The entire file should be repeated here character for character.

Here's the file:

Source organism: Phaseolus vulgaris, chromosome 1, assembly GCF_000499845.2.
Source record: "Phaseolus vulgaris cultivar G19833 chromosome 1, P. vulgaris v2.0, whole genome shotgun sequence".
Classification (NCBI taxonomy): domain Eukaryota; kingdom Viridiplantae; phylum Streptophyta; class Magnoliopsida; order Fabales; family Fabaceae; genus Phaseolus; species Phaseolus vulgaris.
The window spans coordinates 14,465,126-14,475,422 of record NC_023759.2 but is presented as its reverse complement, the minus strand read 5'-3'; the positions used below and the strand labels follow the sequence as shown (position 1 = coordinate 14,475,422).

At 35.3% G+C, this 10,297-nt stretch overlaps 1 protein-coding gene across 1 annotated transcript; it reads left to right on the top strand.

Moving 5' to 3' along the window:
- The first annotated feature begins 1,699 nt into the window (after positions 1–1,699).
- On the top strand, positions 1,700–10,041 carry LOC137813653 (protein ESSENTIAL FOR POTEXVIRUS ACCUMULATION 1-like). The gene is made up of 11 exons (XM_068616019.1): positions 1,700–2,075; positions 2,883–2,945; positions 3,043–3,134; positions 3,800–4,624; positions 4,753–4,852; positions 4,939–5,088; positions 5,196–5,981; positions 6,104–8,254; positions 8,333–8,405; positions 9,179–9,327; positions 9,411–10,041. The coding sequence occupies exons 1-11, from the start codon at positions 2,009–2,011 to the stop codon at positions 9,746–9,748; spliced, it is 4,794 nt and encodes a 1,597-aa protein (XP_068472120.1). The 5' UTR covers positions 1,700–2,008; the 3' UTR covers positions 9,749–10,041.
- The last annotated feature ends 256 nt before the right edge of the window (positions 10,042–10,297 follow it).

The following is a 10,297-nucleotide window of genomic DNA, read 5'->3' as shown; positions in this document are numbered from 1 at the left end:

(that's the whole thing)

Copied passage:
Source organism: Phaseolus vulgaris, chromosome 1, assembly GCF_000499845.2.
Source record: "Phaseolus vulgaris cultivar G19833 chromosome 1, P. vulgaris v2.0, whole genome shotgun sequence".
Classification (NCBI taxonomy): domain Eukaryota; kingdom Viridiplantae; phylum Streptophyta; class Magnoliopsida; order Fabales; family Fabaceae; genus Phaseolus; species Phaseolus vulgaris.
The window spans coordinates 14,465,126-14,475,422 of record NC_023759.2 but is presented as its reverse complement, the minus strand read 5'-3'; the positions used below and the strand labels follow the sequence as shown (position 1 = coordinate 14,475,422).

At 35.3% G+C, this 10,297-nt stretch overlaps 1 protein-coding gene across 1 annotated transcript; it reads left to right on the top strand.

Moving 5' to 3' along the window:
- The first annotated feature begins 1,699 nt into the window (after positions 1–1,699).
- On the top strand, positions 1,700–10,041 carry LOC137813653 (protein ESSENTIAL FOR POTEXVIRUS ACCUMULATION 1-like). The gene is made up of 11 exons (XM_068616019.1): positions 1,700–2,075; positions 2,883–2,945; positions 3,043–3,134; positions 3,800–4,624; positions 4,753–4,852; positions 4,939–5,088; positions 5,196–5,981; positions 6,104–8,254; positions 8,333–8,405; positions 9,179–9,327; positions 9,411–10,041. The coding sequence occupies exons 1-11, from the start codon at positions 2,009–2,011 to the stop codon at positions 9,746–9,748; spliced, it is 4,794 nt and encodes a 1,597-aa protein (XP_068472120.1). The 5' UTR covers positions 1,700–2,008; the 3' UTR covers positions 9,749–10,041.
- The last annotated feature ends 256 nt before the right edge of the window (positions 10,042–10,297 follow it).

The following is a 10,297-nucleotide window of genomic DNA, read 5'->3' as shown; positions in this document are numbered from 1 at the left end: